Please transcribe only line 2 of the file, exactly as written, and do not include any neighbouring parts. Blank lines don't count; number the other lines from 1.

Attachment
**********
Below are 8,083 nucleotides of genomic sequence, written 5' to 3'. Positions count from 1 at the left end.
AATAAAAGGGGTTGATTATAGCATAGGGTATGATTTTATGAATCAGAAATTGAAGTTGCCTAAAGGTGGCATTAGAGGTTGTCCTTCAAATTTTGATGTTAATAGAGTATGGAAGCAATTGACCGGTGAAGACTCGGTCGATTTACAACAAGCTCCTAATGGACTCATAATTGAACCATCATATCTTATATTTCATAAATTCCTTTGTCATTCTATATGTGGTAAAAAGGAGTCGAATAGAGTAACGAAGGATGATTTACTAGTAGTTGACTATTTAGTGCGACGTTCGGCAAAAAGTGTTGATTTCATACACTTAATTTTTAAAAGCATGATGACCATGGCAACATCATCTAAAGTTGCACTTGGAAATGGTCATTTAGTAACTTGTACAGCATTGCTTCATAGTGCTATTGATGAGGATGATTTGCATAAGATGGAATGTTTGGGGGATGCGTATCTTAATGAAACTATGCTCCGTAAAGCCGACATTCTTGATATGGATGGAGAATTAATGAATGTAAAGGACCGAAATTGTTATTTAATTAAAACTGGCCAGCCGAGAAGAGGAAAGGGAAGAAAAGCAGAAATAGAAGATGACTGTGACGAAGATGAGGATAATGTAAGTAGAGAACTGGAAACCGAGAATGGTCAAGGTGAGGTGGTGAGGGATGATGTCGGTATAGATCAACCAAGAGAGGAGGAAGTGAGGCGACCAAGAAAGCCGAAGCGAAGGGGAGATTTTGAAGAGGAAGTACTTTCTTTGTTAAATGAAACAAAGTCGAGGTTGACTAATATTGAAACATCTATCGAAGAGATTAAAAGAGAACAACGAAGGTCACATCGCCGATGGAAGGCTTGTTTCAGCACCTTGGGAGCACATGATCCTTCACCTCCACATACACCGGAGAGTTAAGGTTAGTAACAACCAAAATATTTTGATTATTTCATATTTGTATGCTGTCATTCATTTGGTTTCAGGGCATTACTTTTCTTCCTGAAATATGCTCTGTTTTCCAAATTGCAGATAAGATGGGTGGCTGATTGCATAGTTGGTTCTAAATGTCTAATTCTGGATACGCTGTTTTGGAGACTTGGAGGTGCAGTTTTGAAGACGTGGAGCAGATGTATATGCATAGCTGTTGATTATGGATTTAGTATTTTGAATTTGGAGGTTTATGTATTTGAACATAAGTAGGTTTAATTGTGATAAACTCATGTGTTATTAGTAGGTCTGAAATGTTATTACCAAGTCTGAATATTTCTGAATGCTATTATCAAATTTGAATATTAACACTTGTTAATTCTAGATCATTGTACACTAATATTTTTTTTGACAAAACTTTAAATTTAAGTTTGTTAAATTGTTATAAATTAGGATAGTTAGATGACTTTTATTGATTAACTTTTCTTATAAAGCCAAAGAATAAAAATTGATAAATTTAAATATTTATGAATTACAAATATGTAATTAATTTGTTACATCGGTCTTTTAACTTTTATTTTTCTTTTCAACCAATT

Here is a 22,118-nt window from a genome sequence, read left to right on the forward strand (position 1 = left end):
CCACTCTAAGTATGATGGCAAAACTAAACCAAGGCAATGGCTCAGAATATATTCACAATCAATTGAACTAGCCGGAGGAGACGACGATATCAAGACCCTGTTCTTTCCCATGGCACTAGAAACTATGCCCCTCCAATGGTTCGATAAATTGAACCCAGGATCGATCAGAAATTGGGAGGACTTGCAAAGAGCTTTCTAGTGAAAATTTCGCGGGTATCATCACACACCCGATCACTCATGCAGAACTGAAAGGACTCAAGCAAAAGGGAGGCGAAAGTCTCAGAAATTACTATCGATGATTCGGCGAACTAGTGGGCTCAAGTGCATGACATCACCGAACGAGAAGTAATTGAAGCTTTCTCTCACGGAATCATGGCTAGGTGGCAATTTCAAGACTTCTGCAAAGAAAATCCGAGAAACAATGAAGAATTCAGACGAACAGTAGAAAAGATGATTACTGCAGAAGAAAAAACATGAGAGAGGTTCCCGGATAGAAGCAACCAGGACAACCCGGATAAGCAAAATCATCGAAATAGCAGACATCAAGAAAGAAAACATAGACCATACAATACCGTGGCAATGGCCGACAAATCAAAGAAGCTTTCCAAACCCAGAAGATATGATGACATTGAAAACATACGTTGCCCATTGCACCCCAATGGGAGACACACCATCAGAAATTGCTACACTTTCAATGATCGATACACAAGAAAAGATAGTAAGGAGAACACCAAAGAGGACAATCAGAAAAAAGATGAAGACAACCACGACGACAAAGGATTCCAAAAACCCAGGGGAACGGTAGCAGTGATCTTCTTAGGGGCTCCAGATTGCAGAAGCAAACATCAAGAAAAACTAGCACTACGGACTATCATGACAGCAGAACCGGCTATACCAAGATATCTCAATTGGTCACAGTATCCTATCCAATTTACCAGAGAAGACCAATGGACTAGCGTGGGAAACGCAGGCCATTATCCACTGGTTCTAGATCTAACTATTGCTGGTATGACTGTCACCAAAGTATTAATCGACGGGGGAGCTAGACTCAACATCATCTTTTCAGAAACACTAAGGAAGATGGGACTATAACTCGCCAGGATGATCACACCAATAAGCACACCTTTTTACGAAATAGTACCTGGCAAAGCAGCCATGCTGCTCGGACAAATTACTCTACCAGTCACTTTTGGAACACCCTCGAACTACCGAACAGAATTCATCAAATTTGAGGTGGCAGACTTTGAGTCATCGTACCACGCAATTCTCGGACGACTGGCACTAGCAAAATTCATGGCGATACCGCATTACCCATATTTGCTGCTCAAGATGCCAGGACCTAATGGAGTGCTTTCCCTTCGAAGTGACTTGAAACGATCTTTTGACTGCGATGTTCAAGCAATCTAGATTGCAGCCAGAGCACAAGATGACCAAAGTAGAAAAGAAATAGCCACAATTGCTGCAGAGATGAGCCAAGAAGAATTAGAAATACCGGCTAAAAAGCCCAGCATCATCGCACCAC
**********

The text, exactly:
AATAAAAGGGGTTGATTATAGCATAGGGTATGATTTTATGAATCAGAAATTGAAGTTGCCTAAAGGTGGCATTAGAGGTTGTCCTTCAAATTTTGATGTTAATAGAGTATGGAAGCAATTGACCGGTGAAGACTCGGTCGATTTACAACAAGCTCCTAATGGACTCATAATTGAACCATCATATCTTATATTTCATAAATTCCTTTGTCATTCTATATGTGGTAAAAAGGAGTCGAATAGAGTAACGAAGGATGATTTACTAGTAGTTGACTATTTAGTGCGACGTTCGGCAAAAAGTGTTGATTTCATACACTTAATTTTTAAAAGCATGATGACCATGGCAACATCATCTAAAGTTGCACTTGGAAATGGTCATTTAGTAACTTGTACAGCATTGCTTCATAGTGCTATTGATGAGGATGATTTGCATAAGATGGAATGTTTGGGGGATGCGTATCTTAATGAAACTATGCTCCGTAAAGCCGACATTCTTGATATGGATGGAGAATTAATGAATGTAAAGGACCGAAATTGTTATTTAATTAAAACTGGCCAGCCGAGAAGAGGAAAGGGAAGAAAAGCAGAAATAGAAGATGACTGTGACGAAGATGAGGATAATGTAAGTAGAGAACTGGAAACCGAGAATGGTCAAGGTGAGGTGGTGAGGGATGATGTCGGTATAGATCAACCAAGAGAGGAGGAAGTGAGGCGACCAAGAAAGCCGAAGCGAAGGGGAGATTTTGAAGAGGAAGTACTTTCTTTGTTAAATGAAACAAAGTCGAGGTTGACTAATATTGAAACATCTATCGAAGAGATTAAAAGAGAACAACGAAGGTCACATCGCCGATGGAAGGCTTGTTTCAGCACCTTGGGAGCACATGATCCTTCACCTCCACATACACCGGAGAGTTAAGGTTAGTAACAACCAAAATATTTTGATTATTTCATATTTGTATGCTGTCATTCATTTGGTTTCAGGGCATTACTTTTCTTCCTGAAATATGCTCTGTTTTCCAAATTGCAGATAAGATGGGTGGCTGATTGCATAGTTGGTTCTAAATGTCTAATTCTGGATACGCTGTTTTGGAGACTTGGAGGTGCAGTTTTGAAGACGTGGAGCAGATGTATATGCATAGCTGTTGATTATGGATTTAGTATTTTGAATTTGGAGGTTTATGTATTTGAACATAAGTAGGTTTAATTGTGATAAACTCATGTGTTATTAGTAGGTCTGAAATGTTATTACCAAGTCTGAATATTTCTGAATGCTATTATCAAATTTGAATATTAACACTTGTTAATTCTAGATCATTGTACACTAATATTTTTTTTGACAAAACTTTAAATTTAAGTTTGTTAAATTGTTATAAATTAGGATAGTTAGATGACTTTTATTGATTAACTTTTCTTATAAAGCCAAAGAATAAAAATTGATAAATTTAAATATTTATGAATTACAAATATGTAATTAATTTGTTACATCGGTCTTTTAACTTTTATTTTTCTTTTCAACCAATT